DADE CITY — Tom Wolff slogged through zoning delays and cost overruns to finally finish construction on the first building of Dade City Square, a red brick commercial complex at Seventh Street and Howard Avenue. He even borrowed against his home to help pay for the project, which ultimately cost him $700,000.
Then came the tax notice: The property's assessed value skyrocketed from $83,100 to $361,451. Wolff will see his tax bill more than quadruple to $8,500 to various agencies.
"To put it in perspective, my twin brother invested the same amount in an annuity," said Wolff, a disability claims consultant. "And he's earning $6,000 a month. With this tax increase I'm barely breaking even."
Wolff's pain is Dade City's gain, though. He's one of the larger contributors to the $10 million boost in the tax base in Dade City — the only Pasco community to see a swelling in taxable values.
St. Leo led the rest of the pack. Its tax base lost just $66,000 in value. New Port Richey took the hardest hit with a drop of $40 million — a 6.8 percent plummet.
Countywide, the $20 billion tax base fell about $400 million — about 2 percent. That decrease wasn't as bad as the 5 percent dropoff county officials initially feared.
At a budget workshop this month, Dade City commissioners learned their growing base would allow them to keep the same tax rate and still collect an additional $71,000 in property tax revenue.
"I'm proud that we are the only municipality in the county who saw an increase," commissioner Curtis Bebee told the Times. "We're fortunate that our vibrant downtown supports our tax base. We are holding the line on millage rates at a time when our expenses are going up."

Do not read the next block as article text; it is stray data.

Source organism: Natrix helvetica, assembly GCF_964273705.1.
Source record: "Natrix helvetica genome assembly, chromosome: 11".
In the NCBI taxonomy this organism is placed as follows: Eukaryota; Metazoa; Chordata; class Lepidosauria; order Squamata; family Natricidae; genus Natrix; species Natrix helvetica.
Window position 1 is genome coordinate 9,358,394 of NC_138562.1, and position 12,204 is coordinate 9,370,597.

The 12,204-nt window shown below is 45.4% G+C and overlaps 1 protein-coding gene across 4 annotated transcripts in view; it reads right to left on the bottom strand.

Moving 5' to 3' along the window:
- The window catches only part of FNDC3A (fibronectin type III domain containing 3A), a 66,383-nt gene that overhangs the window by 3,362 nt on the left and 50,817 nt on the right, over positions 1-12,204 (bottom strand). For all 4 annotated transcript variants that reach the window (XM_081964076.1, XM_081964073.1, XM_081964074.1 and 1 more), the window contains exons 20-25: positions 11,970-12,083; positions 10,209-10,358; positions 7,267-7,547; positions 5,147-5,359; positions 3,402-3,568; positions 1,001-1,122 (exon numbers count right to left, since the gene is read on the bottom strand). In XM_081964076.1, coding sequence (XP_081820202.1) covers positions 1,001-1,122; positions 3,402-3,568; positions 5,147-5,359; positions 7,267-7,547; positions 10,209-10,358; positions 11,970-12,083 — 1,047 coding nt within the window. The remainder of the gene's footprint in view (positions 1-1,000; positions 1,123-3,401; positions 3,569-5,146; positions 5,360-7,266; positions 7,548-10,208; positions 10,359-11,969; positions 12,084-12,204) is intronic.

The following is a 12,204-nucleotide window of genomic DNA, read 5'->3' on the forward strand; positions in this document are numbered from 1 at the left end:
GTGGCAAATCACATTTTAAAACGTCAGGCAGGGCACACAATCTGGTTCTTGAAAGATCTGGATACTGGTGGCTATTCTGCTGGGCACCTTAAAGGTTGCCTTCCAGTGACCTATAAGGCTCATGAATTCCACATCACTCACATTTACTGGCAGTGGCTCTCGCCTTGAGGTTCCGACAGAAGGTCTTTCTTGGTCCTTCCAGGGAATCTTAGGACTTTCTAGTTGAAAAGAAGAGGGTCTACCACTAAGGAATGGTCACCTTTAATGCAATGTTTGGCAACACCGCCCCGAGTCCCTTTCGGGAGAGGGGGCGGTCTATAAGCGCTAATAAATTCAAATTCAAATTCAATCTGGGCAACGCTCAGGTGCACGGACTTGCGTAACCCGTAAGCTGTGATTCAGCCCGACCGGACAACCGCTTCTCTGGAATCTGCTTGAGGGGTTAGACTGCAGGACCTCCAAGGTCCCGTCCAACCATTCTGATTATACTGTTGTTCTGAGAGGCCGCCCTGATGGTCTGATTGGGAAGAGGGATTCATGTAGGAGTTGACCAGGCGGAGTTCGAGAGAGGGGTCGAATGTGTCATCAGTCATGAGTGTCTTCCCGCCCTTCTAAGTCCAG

Beebe and his colleagues can start by thanking the new owners of the Royal Oak Nursing Center. For years the nonprofit nursing home enjoyed tax-free status. Then last year, the for-profit National Health Investors Inc. bought it and five other Florida facilities in a $67 million package.
Now the Dade City facility, appraised at $2.14 million, is on the tax rolls. It will pay nearly $50,000 in taxes to various local agencies, including $15,000 to Dade City.
"We've known that this tax bill was coming," said Eric Bell, spokesman for Health Services Management, which is leasing the nursing home from the new owners. "And we've properly prepared for it financially."
Other top contributors to the boost include:
• Dade City Business Center, which rose in value from $3.8 million to $4.3 million as its tenants generated more income.
• Agri-Source Bio Diesel, a business center tenant with a growing inventory that increased its assessment from $297,000 to $888,000.
• The Big Lots shopping center on U.S. 301, which saw a $400,000 increase in value due to more tenants moving in.
• Walmart, with the value of improved fixtures rising from $223,000 to $1.8 million.
• Winn-Dixie, with store improvements adding $1 million in value.
• First time filers Med-One Leasing, which reported assets worth $996,000, and Equipment Leasing Telephone, with assets worth $400,000.
Voters approved an initiative in 2008 that lowered the tangible property taxes for many businesses. Tangible property includes a business' inventory and site improvements.
"These new additions absorbed declines," Pasco Property Appraiser Mike Wells said. "At the same time downtown (Dade City) interests have held their own or increased slightly."
Wells thinks that Pasco County taxable values will begin to rise and he credits the Dade City Chamber of Commerce, Downtown Dade City Main Street, and the City Commission for good returns on their investments.
"We're not back to 2005-06, but business is turning around," Wells said. "One of the measures I use develops from interaction with Rotary, Sertoma and many other diverse organizations. I pay close attention when I routinely ask 'How's business?'"
Wolff's answer to that question would be mixed.
He has rented the four units in Dade City Square to a beauty salon, two clothing stores and an insurance agency. But with all of the money he put out to finish the first building, Wolff said he has abandoned plans for three other buildings on the property.
In fact, he said, it may be a while before he can afford to install a sign at the entrance.
Times staff writer Lee Logan and correspondents Lisa A. Davis and Robert Napper contributed to this report.